And I am sure they considered how it would go down with their constituency association and their electorate.

    I fall between two stools on this. I do not believe it is right for a party to punish MPs for voting with their consciences. I do believe MPs should consider whether or not their electorate would be happy. But it is for them to decide if that risk is worth it

    Even though I disagree with them May should not be allowed to punish MPs who vote against her.
  • Morris_DancerMorris_Dancer Posts: 43,189
    Mr. Dao, that does seem likely.

    The chattering classes will gleefully rejoice. The electorate's decision will be treated with contempt. And the poisonous political atmosphere will become much worse.

    Such a situation would be similar to Lisbon, and the reneging of manifesto pledges for a referendum. Only much more severe.

    I fear a terrible mistake is about to made with profound consequences for the health of our body politic. Perhaps I'm wrong. But my suggestion of how we might leave in name only, or have a terrible deal deliberately negotiated to facilitate a second referendum, is looking reasonably prescient.
  • Morris_DancerMorris_Dancer Posts: 43,189
    Mr. Tyndall, what if an MP votes against their manifesto?
  • JosiasJessopJosiasJessop Posts: 19,974

    Mr. Tyndall, what if an MP votes against their manifesto?

    I know you didn't ask me, but that should be allowable. Manifestos usually cover a subject in one or two lines, and it is perfectly possible for an MP to find details int he actual legislation that (s)he finds objectionable and worth voting against, or amending.
  • EssexitEssexit Posts: 1,675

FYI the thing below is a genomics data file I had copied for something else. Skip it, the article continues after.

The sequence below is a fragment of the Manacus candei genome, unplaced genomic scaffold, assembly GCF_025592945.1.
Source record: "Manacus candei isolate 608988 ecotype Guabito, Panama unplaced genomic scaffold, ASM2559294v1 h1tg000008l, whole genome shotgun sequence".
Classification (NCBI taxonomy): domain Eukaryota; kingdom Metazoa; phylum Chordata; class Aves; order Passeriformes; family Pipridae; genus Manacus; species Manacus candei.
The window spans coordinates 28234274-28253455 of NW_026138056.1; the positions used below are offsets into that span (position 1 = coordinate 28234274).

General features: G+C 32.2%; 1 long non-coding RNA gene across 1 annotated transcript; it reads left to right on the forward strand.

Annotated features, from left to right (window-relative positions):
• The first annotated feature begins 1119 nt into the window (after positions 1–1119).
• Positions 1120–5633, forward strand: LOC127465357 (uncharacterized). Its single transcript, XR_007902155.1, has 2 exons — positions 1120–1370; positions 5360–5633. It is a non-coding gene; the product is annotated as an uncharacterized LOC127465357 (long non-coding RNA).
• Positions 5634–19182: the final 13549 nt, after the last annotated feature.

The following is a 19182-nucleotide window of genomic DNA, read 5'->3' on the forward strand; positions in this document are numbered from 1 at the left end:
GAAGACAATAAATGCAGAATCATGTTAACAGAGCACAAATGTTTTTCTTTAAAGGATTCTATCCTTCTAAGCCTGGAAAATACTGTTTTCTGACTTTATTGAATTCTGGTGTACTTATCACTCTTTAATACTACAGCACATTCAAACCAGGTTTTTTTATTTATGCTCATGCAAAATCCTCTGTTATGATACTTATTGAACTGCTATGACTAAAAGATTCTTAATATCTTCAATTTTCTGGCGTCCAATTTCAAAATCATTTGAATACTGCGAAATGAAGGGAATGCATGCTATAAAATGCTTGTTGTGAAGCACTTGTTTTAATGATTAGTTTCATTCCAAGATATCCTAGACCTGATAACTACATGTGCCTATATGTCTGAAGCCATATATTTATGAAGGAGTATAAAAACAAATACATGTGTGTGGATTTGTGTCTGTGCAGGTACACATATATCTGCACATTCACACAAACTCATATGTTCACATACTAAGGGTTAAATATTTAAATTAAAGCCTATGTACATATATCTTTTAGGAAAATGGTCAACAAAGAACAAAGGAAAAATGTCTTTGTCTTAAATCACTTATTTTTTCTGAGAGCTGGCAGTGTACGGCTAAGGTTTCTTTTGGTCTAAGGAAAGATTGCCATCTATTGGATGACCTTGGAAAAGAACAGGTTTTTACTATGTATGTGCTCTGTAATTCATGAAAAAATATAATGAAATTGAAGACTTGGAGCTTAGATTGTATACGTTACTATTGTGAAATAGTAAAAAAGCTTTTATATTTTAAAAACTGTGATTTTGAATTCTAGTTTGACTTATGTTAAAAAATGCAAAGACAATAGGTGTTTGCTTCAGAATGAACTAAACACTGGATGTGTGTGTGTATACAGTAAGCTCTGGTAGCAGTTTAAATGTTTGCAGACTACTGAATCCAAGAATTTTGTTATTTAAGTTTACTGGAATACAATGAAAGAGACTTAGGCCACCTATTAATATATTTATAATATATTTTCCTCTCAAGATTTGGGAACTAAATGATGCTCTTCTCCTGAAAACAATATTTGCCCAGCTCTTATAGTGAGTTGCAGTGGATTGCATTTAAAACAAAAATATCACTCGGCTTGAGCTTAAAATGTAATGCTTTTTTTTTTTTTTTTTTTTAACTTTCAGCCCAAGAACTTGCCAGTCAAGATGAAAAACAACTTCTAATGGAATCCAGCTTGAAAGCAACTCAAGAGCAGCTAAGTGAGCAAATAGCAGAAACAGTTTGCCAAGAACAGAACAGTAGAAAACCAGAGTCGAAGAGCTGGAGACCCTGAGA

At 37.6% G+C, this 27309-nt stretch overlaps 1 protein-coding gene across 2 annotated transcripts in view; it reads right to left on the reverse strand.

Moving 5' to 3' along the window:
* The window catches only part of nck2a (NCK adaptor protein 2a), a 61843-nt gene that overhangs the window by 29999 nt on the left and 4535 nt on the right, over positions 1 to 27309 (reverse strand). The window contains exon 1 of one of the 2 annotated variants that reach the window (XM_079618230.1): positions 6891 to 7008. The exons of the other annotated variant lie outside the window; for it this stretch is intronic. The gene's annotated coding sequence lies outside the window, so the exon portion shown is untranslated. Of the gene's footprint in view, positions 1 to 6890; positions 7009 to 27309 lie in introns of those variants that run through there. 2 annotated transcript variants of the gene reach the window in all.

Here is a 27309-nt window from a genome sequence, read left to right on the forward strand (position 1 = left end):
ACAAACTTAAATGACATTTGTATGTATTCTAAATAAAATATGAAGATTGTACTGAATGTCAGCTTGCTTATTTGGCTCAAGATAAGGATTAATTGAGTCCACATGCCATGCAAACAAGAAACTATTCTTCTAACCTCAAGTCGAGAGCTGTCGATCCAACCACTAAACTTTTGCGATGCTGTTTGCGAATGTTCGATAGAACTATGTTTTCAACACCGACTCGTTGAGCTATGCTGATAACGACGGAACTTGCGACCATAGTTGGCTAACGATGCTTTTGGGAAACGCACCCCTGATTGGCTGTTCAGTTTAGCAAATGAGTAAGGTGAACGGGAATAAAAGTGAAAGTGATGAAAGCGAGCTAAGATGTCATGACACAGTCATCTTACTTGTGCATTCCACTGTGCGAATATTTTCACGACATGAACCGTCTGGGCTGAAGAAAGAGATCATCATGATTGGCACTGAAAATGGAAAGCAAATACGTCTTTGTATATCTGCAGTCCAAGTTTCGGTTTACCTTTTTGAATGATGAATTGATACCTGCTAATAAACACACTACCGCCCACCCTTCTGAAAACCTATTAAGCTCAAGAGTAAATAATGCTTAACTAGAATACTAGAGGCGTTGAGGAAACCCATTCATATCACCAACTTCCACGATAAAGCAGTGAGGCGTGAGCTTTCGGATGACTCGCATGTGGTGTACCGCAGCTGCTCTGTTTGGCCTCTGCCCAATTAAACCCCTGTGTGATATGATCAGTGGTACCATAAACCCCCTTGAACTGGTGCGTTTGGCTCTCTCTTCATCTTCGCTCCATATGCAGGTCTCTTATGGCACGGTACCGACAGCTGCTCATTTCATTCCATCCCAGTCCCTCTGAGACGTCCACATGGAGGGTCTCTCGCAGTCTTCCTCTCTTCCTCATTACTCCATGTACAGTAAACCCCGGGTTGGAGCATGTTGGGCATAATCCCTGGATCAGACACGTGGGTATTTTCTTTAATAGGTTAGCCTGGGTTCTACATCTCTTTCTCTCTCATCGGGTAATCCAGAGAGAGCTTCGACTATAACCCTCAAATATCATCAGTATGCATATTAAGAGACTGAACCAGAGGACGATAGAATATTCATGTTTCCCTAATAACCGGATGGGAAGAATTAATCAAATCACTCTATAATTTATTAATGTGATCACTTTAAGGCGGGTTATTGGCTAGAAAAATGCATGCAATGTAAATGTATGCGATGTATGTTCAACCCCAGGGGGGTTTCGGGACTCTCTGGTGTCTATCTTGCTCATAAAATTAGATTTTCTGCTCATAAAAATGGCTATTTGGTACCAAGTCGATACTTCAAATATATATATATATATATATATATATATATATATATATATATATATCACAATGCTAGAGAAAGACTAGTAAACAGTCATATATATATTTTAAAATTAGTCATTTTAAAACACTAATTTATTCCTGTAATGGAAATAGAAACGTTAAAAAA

Essexit said:

    Essexit said:

    Any Tory MP contemplating walking through the division lobbies with Jeremy Corbyn and Sinn Fein in order to break a manifesto commitment might want to consider how this will go down with their constituency association.

    Tory MPs in 1992/93 broke a manifesto commitment and voted with Jeremy Corbyn on a regular basis.
    True, but in that instance I doubt the constituency associations minded too much.
    They were traitors who helped enable thirteen years of a Labour government.
    That would be John Major.
  • GardenwalkerGardenwalker Posts: 2,547
    edited February 27
    I tend to agree with Nabavi that the Irish border problem is fake news, of a kind.

    As he says, there are already VAT differentials on some goods, but both sides still allow free travel without needing cars to queue up for inspection.

    Conceptually, what’s the difference in the case of differently-tariffed goods? Certainly a customs union (or arrangement) makes life a lot easier because it avoids (much of) the problem altogether, but isn’t this just about how both parties want to police and control?
  • Essexit said:

    Essexit said: